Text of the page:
There have been numerous advances in epigenetic studies – the science of how genes are altered in organisms like us via environmental changes instead of altering the genetic code (DNA) itself.
While our DNA genome is hard-coded, through a process called methylation, our genes can be signaled to turn on or off based on choices we make like our diet, level of exercise, exposure to stress (or lack thereof).
In the latest confirmation that we have much more control over our intelligence and health than assumed as little as 25 years ago, we now know that we can even turn on stem cells that signal neurons in our brains to work – even as we age, and most of the plant is suffering from cognitive decline, and issues like Alzheimer’s Parkinson’s and various forms of dementia.
According to Statista, In 2018, it was estimated that around 50 million people suffered from dementia globally, costing around 1 trillion U.S. dollars a year in health care costs. 
Specifically, scientists are studying how the transcriptional and epigenetic mechanisms responsible for quiescent neural stem cells (NSC) are maintained and activated during aging. 
Quiescent neural stem cells in the adult brain are regenerative cells that can be activated therapeutically to repair cellular damage. It is becoming apparent that quiescent NSCs exhibit heterogeneity in their propensity for activation and in the progeny that they generate.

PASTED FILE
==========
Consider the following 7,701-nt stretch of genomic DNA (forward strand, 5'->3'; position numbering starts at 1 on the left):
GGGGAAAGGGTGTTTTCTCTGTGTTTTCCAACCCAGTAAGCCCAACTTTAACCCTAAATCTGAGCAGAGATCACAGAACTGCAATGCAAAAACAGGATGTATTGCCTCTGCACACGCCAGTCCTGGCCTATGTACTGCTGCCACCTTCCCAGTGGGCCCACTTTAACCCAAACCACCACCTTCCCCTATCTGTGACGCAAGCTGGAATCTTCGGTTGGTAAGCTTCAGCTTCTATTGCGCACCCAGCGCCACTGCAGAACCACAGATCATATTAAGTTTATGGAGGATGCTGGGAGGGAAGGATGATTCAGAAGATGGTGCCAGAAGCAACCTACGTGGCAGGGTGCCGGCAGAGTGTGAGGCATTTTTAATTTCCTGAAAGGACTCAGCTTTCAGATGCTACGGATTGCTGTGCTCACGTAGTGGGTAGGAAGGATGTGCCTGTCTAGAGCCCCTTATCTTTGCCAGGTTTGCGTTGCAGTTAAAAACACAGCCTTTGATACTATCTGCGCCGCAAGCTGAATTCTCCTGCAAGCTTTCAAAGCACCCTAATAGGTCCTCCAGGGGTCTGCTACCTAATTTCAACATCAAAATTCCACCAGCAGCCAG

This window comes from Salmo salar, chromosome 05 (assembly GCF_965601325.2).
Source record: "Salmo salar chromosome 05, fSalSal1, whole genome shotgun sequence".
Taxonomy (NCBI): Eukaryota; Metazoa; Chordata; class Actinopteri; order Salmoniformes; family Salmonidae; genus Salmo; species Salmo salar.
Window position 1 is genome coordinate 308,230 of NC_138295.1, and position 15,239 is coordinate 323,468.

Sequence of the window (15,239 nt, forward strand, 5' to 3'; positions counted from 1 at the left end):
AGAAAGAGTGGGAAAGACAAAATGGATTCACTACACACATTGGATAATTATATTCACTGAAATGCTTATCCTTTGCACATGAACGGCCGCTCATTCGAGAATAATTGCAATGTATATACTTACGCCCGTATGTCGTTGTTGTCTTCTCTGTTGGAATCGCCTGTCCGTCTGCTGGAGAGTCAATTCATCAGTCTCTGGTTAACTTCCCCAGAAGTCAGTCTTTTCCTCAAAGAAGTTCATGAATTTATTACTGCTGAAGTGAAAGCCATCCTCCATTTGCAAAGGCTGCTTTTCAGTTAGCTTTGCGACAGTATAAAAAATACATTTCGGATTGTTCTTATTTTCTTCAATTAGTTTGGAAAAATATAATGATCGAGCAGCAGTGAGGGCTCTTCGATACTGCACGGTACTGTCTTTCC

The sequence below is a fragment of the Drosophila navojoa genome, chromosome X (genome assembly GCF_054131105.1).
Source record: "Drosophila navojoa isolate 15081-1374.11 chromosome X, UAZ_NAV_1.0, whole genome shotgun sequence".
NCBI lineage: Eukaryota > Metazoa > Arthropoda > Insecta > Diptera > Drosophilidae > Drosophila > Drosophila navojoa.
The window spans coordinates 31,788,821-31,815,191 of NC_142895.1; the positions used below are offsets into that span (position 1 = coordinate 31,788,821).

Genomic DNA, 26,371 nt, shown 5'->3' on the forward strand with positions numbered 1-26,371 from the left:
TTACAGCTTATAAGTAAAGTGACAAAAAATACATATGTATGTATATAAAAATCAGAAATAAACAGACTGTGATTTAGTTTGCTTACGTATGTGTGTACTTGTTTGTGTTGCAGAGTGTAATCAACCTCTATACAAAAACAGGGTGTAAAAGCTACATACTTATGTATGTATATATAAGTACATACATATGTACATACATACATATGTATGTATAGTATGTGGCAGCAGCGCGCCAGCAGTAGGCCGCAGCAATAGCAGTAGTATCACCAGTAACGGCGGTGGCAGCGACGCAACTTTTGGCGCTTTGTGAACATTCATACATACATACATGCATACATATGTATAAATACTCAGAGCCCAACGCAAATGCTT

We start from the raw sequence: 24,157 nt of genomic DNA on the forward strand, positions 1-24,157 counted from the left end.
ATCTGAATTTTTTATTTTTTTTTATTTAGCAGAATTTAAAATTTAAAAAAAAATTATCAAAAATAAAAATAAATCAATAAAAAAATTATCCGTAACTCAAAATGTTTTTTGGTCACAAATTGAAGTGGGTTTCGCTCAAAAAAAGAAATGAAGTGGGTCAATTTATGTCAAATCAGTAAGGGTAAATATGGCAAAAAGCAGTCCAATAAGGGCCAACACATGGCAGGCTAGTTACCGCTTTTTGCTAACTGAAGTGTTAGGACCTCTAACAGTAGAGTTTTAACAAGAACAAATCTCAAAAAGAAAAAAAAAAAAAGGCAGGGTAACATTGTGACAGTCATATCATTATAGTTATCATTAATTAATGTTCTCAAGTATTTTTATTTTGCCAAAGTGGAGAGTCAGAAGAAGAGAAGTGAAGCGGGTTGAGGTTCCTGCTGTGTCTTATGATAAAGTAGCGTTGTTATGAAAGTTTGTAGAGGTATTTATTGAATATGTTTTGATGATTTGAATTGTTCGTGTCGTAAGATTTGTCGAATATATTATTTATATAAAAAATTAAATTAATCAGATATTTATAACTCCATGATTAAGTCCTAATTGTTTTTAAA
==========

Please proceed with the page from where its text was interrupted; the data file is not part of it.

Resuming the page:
In plain English, this means that previously it was thought that “arrested” neural stem cells could not be regenerated. With “therapeutic” measures they can be. From an epigenetic standpoint this means that practices likes meditation, diet, and reducing stress could do more than just boost your mood or help you look better when you look in the mirror – -these types of actions could actually be turning “on” your neural stem cells and stalling neurodegenerative disease.
In fact, a recently published article in the journal, Frontiers, suggested that the brain-protecting effects of meditation are becoming more clear.
The mechanisms pertaining to normal (brain) aging, specifically focusing on telomeres, inflammation, stress regulation, and macroscopic brain anatomy are little understood, but studies suggesting that the stem cells themselves can be altered are monumentally important. 
This insinuates that ANY cell in the body can be altered epigenetically. Why? Stem cells have the potential to develop into many different types of cells in the body. They serve as a repair system for the body. If stem cells can be regenerated, it follows that the entire body and mind can be too.
 Dementia treatment cost forecast globally 2018-2030. (n.d.). Retrieved from https://www.statista.com/statistics/471323/global-dementia-economic-impact-forecast/
Activating dormant neural stem cells in the adult and aged brain | Carney Institute for Brain Science. (n.d.). Retrieved from https://www.brown.edu/carney/research-project/activating-dormant-neural-stem-cells-adult-and-aged-brain
 Promising Links between Meditation and Reduced (Brain) Aging: An Attempt to Bridge Some Gaps between the Alleged Fountain of Youth and the Youth of the Field. (n.d.). Retrieved from https://www.frontiersin.org/articles/10.3389/fpsyg.2017.00860/full